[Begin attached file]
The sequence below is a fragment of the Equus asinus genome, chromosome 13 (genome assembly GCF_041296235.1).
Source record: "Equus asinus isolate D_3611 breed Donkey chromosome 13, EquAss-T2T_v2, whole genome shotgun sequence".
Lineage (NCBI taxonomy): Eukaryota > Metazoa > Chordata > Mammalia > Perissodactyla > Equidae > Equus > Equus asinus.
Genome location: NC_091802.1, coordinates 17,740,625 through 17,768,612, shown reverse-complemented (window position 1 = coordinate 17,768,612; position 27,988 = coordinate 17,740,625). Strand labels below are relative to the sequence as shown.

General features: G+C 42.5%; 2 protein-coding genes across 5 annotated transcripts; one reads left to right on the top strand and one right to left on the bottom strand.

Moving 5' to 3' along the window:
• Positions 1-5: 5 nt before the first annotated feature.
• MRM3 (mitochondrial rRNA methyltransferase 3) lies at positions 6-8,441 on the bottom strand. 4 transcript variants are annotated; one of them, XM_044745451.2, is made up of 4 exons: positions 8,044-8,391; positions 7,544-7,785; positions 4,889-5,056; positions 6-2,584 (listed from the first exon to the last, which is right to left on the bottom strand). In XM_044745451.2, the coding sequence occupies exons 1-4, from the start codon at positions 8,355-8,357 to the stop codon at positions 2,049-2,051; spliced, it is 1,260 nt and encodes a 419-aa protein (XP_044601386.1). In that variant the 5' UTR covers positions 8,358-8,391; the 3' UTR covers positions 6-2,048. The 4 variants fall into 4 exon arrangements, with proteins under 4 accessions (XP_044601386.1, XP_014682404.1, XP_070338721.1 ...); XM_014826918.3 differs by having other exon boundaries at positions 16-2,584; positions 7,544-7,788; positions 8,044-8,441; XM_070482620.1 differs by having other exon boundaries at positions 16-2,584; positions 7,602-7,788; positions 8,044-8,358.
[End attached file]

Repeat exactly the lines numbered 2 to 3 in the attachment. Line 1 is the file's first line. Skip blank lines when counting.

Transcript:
Source record: "Equus asinus isolate D_3611 breed Donkey chromosome 13, EquAss-T2T_v2, whole genome shotgun sequence".
Lineage (NCBI taxonomy): Eukaryota > Metazoa > Chordata > Mammalia > Perissodactyla > Equidae > Equus > Equus asinus.